I’m more than a victim

A while ago I wrote that I would make an effort to post something positive at least once per week. I’ve not been doing brilliantly at it. Have you heard of that ‘positivity jar’ thing? People post about it often; writing one happy moment down every day and putting it in a jar so they recognise their good memories and have a real reminder of them. Then on the bad days you can pull a handful out and read them to cheer yourself up.

I’m not up for that yet. It feels a bit forced to me. But I thought if I reminded myself to write something hopeful or happy once in a while, it might help me acknowledge the good moments more. Even it if is something as trivial as my dog being ridiculous, I know it would be good for me to show myself that the laughter and the smiles do happen.

This got me to thinking about my childhood today. I always thought it was mostly happy; my parents loved me and cared for me and we had fun. We never starved, they didn’t beat me. I had opportunities and I was encouraged to fulfill my potential. Because I’ve been focusing so much time lately in therapy working through the abuse I suffered, I find it increasingly difficult to grab hold of the good stuff that happened. All I see is this damaged child, adapting in unhealthy ways to a hostile set of circumstances.

So I wanted to share some happy memories from when I was little. Reminiscences of time as a family that was wholesome and nurturing. I’m hoping that by thinking of them now and writing them down, they might remain active in my imagination; alongside, but not instead of my suffering. It’s hard to comprehend that juxtaposition being real.

I remember:

  • Running riot on campsites and sandy days at the beach
  • My little sister, our mischief and how we co-conspired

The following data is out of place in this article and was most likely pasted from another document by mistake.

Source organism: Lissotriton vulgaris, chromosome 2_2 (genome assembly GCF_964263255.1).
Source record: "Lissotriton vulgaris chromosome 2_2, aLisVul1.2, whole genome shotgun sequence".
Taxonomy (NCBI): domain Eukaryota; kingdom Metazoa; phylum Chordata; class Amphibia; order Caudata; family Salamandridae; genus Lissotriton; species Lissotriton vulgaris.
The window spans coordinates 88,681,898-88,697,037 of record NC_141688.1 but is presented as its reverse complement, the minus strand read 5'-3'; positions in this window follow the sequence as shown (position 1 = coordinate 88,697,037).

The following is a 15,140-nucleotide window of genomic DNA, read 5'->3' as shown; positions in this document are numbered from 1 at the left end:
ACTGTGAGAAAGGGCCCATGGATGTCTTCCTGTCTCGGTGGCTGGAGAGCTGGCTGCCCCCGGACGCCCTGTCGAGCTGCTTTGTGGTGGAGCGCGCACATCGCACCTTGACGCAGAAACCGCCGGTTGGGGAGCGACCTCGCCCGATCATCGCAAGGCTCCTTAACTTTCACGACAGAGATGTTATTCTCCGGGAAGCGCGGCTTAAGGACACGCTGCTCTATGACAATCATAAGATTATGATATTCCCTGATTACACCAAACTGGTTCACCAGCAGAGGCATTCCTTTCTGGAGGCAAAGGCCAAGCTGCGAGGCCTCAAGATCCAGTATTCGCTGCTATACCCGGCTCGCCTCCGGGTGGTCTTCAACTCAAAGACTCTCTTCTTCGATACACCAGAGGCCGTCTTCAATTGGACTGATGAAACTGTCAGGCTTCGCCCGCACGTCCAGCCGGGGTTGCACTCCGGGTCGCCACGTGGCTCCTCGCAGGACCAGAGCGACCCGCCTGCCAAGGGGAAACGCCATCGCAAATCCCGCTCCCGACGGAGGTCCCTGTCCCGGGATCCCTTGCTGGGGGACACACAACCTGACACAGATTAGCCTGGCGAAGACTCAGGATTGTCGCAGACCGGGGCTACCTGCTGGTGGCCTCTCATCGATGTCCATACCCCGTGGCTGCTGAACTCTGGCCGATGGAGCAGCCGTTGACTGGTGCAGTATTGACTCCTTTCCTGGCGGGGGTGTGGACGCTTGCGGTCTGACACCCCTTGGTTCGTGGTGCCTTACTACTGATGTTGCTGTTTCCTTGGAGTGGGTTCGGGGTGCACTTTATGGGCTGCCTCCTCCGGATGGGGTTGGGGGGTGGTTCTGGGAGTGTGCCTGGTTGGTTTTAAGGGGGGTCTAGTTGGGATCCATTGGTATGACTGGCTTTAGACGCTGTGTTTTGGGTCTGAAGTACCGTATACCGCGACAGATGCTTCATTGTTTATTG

• Adoring my pets
  • Riding bikes, climbing trees, making dens and mud pies
  • My dad’s pride when I taught myself to swim
  • Getting up in the middle of the night to watch thunderstorms together
  • Fun, freedom, love, hugs and music.

Sexual abuse is always horrendous, and I was no exception. But my childhood wasn’t only abuse. I was not then, and am not now, only a victim. I’ve always had a desire to be more than that. Since the abuse happened, 20 years ago now, I have been striving not to be defined by it. Surviving abuse is a part of me, it has shaped me in many ways, but there are other sides to me, and other memories too.


15 Comments Add yours

  1. nintschgo says:

    Thanks for this post, I felt similar when therapy started to be just about the difficult stuff so I love this little reminder!

    Liked by 2 people

    1. Laura Black says:

      glad to hear it.

      Liked by 1 person

  2. melomanebird says:

    Thanks for sharing, good ideas in there about youf happy times. My happiest times were probably in high school. I have a found memory of everytime I put on the uniform, the sound of the doors to classes and the hall, chairs and stools I sat at and the mischief I caused, great times.

    Liked by 1 person

    1. Laura Black says:

      That made me smile. It’s important to remember those seemingly insignificant happy moments.

      Liked by 1 person

  3. mindfulaide says:

    This is very true. Often when bad childhood memories come forward I remind myself that my childhood wasn’t all traumatic: there were happy, beautiful moments weaved in there too.

    Liked by 3 people

  4. loomy9138 says:

    You are also an inspiration, a survivor, and a wonderful human being!

    Liked by 2 people

    1. Laura Black says:

      Thank you, it’s very sweet of you to say so 🙂

      Liked by 1 person

  5. I like that jar idea … hmmm … going to go look for a jar now and start. Why not? What have I got to lose? Wonder if it works? Wonder if I will keep it up? I’m a great starter, but the middles and endings not so much. I had such a roller coaster day today — perhaps making this positivity jar could ease the pain of the Monday thorns that are still pricking me today. Thanks for the inspiration. 🙂